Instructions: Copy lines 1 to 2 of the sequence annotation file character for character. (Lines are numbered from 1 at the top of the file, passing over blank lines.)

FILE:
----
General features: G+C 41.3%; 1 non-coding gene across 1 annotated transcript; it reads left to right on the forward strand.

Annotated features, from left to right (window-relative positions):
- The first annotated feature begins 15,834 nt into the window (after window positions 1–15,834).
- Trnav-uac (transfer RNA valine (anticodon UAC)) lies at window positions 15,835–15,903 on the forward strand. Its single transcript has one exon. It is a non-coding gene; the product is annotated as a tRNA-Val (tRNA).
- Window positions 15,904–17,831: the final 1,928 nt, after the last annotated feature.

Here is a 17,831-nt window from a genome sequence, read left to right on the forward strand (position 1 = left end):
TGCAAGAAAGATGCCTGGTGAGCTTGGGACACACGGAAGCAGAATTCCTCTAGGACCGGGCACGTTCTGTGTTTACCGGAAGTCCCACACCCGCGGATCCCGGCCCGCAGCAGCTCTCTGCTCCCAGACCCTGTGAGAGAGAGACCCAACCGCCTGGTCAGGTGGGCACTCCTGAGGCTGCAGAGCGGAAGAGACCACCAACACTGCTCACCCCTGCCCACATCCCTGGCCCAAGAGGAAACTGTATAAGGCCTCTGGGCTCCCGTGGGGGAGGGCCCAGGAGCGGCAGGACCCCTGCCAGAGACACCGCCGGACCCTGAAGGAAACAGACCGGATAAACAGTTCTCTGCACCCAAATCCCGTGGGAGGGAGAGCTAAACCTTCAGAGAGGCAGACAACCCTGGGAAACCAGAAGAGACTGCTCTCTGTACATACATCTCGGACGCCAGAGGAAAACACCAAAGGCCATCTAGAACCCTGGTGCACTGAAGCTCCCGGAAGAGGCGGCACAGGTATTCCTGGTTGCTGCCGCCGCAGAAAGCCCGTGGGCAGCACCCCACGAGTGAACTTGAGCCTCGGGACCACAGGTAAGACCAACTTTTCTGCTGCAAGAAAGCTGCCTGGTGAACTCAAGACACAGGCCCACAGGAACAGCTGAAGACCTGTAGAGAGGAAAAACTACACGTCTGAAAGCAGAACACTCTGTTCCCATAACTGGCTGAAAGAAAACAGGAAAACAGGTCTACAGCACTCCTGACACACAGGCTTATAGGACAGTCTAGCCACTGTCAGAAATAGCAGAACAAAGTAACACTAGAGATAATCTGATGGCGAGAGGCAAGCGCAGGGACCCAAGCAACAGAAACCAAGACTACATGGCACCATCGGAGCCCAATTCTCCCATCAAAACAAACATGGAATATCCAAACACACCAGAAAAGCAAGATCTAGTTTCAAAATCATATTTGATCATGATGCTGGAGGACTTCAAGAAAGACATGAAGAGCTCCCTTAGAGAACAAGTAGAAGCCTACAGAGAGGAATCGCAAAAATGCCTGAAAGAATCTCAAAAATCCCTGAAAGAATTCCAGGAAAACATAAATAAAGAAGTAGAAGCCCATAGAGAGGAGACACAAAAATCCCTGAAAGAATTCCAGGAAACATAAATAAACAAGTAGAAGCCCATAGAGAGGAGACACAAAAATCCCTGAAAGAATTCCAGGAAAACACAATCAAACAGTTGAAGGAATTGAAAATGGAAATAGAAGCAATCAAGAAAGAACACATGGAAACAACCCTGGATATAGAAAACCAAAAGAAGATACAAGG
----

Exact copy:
General features: G+C 41.3%; 1 non-coding gene across 1 annotated transcript; it reads left to right on the forward strand.

Annotated features, from left to right (window-relative positions):